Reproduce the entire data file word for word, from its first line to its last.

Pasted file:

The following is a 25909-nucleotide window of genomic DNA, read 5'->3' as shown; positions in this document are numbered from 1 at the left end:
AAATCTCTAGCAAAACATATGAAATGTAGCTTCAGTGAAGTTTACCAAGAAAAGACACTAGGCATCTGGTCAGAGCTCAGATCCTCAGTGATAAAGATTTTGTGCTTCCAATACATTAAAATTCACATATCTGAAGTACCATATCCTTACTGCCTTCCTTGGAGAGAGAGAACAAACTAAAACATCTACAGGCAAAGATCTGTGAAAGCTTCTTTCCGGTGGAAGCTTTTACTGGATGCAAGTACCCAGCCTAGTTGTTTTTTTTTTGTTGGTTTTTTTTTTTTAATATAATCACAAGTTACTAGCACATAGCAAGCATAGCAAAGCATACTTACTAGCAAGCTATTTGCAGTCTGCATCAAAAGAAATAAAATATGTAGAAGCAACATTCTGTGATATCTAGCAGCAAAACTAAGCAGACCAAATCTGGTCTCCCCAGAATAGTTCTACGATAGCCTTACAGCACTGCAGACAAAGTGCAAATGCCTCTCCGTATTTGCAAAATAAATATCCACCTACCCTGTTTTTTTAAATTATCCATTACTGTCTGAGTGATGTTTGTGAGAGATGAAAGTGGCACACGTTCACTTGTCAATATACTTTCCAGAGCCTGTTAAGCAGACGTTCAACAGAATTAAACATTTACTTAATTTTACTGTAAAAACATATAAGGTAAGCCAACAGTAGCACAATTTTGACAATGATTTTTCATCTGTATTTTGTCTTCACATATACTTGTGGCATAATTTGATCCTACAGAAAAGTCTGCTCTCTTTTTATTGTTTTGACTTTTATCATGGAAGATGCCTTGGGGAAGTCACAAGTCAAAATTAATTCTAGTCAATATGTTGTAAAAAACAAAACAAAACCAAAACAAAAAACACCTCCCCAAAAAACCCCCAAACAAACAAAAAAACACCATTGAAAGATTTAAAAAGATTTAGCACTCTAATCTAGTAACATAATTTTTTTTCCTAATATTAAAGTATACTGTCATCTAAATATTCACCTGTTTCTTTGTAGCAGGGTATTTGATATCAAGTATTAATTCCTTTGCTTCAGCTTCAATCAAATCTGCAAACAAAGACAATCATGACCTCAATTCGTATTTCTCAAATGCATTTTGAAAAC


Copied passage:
The following is a 25909-nucleotide window of genomic DNA, read 5'->3' as shown; positions in this document are numbered from 1 at the left end:
AAATCTCTAGCAAAACATATGAAATGTAGCTTCAGTGAAGTTTACCAAGAAAAGACACTAGGCATCTGGTCAGAGCTCAGATCCTCAGTGATAAAGATTTTGTGCTTCCAATACATTAAAATTCACATATCTGAAGTACCATATCCTTACTGCCTTCCTTGGAGAGAGAGAACAAACTAAAACATCTACAGGCAAAGATCTGTGAAAGCTTCTTTCCGGTGGAAGCTTTTACTGGATGCAAGTACCCAGCCTAGTTGTTTTTTTTTTGTTGGTTTTTTTTTTTTAATATAATCACAAGTTACTAGCACATAGCAAGCATAGCAAAGCATACTTACTAGCAAGCTATTTGCAGTCTGCATCAAAAGAAATAAAATATGTAGAAGCAACATTCTGTGATATCTAGCAGCAAAACTAAGCAGACCAAATCTGGTCTCCCCAGAATAGTTCTACGATAGCCTTACAGCACTGCAGACAAAGTGCAAATGCCTCTCCGTATTTGCAAAATAAATATCCACCTACCCTGTTTTTTTAAATTATCCATTACTGTCTGAGTGATGTTTGTGAGAGATGAAAGTGGCACACGTTCACTTGTCAATATACTTTCCAGAGCCTGTTAAGCAGACGTTCAACAGAATTAAACATTTACTTAATTTTACTGTAAAAACATATAAGGTAAGCCAACAGTAGCACAATTTTGACAATGATTTTTCATCTGTATTTTGTCTTCACATATACTTGTGGCATAATTTGATCCTACAGAAAAGTCTGCTCTCTTTTTATTGTTTTGACTTTTATCATGGAAGATGCCTTGGGGAAGTCACAAGTCAAAATTAATTCTAGTCAATATGTTGTAAAAAACAAAACAAAACCAAAACAAAAAACACCTCCCCAAAAAACCCCCAAACAAACAAAAAAACACCATTGAAAGATTTAAAAAGATTTAGCACTCTAATCTAGTAACATAATTTTTTTTCCTAATATTAAAGTATACTGTCATCTAAATATTCACCTGTTTCTTTGTAGCAGGGTATTTGATATCAAGTATTAATTCCTTTGCTTCAGCTTCAATCAAATCTGCAAACAAAGACAATCATGACCTCAATTCGTATTTCTCAAATGCATTTTGAAAAC